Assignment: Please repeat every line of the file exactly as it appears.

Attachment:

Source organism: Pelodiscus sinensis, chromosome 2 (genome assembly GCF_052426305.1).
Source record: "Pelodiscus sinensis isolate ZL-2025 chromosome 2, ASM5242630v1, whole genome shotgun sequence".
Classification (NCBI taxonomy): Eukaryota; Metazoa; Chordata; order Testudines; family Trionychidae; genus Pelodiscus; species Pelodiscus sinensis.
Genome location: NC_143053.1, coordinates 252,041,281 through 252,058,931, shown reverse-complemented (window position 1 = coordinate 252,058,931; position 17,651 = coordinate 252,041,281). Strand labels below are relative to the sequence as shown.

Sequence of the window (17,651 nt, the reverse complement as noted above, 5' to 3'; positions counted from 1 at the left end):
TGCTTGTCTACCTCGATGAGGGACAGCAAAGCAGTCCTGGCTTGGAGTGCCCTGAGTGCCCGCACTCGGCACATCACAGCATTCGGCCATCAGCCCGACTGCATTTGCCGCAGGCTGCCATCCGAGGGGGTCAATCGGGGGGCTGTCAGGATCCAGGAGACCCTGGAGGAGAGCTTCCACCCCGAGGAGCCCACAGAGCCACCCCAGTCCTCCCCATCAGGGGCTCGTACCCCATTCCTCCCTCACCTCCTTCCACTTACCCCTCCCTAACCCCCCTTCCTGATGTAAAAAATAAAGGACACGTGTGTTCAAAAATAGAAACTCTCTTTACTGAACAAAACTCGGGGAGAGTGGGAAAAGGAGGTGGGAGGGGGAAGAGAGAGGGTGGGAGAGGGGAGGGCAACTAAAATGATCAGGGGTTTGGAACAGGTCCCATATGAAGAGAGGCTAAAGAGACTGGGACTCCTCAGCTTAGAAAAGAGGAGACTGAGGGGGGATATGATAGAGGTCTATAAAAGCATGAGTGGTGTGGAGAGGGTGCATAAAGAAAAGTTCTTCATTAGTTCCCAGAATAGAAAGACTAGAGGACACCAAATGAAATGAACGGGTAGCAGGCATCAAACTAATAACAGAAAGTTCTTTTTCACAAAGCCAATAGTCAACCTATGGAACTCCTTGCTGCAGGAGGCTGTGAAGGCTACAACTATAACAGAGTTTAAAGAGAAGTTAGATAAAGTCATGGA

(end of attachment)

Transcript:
Source organism: Pelodiscus sinensis, chromosome 2 (genome assembly GCF_052426305.1).
Source record: "Pelodiscus sinensis isolate ZL-2025 chromosome 2, ASM5242630v1, whole genome shotgun sequence".
Classification (NCBI taxonomy): Eukaryota; Metazoa; Chordata; order Testudines; family Trionychidae; genus Pelodiscus; species Pelodiscus sinensis.
Genome location: NC_143053.1, coordinates 252,041,281 through 252,058,931, shown reverse-complemented (window position 1 = coordinate 252,058,931; position 17,651 = coordinate 252,041,281). Strand labels below are relative to the sequence as shown.

Sequence of the window (17,651 nt, the reverse complement as noted above, 5' to 3'; positions counted from 1 at the left end):
TGCTTGTCTACCTCGATGAGGGACAGCAAAGCAGTCCTGGCTTGGAGTGCCCTGAGTGCCCGCACTCGGCACATCACAGCATTCGGCCATCAGCCCGACTGCATTTGCCGCAGGCTGCCATCCGAGGGGGTCAATCGGGGGGCTGTCAGGATCCAGGAGACCCTGGAGGAGAGCTTCCACCCCGAGGAGCCCACAGAGCCACCCCAGTCCTCCCCATCAGGGGCTCGTACCCCATTCCTCCCTCACCTCCTTCCACTTACCCCTCCCTAACCCCCCTTCCTGATGTAAAAAATAAAGGACACGTGTGTTCAAAAATAGAAACTCTCTTTACTGAACAAAACTCGGGGAGAGTGGGAAAAGGAGGTGGGAGGGGGAAGAGAGAGGGTGGGAGAGGGGAGGGCAACTAAAATGATCAGGGGTTTGGAACAGGTCCCATATGAAGAGAGGCTAAAGAGACTGGGACTCCTCAGCTTAGAAAAGAGGAGACTGAGGGGGGATATGATAGAGGTCTATAAAAGCATGAGTGGTGTGGAGAGGGTGCATAAAGAAAAGTTCTTCATTAGTTCCCAGAATAGAAAGACTAGAGGACACCAAATGAAATGAACGGGTAGCAGGCATCAAACTAATAACAGAAAGTTCTTTTTCACAAAGCCAATAGTCAACCTATGGAACTCCTTGCTGCAGGAGGCTGTGAAGGCTACAACTATAACAGAGTTTAAAGAGAAGTTAGATAAAGTCATGGA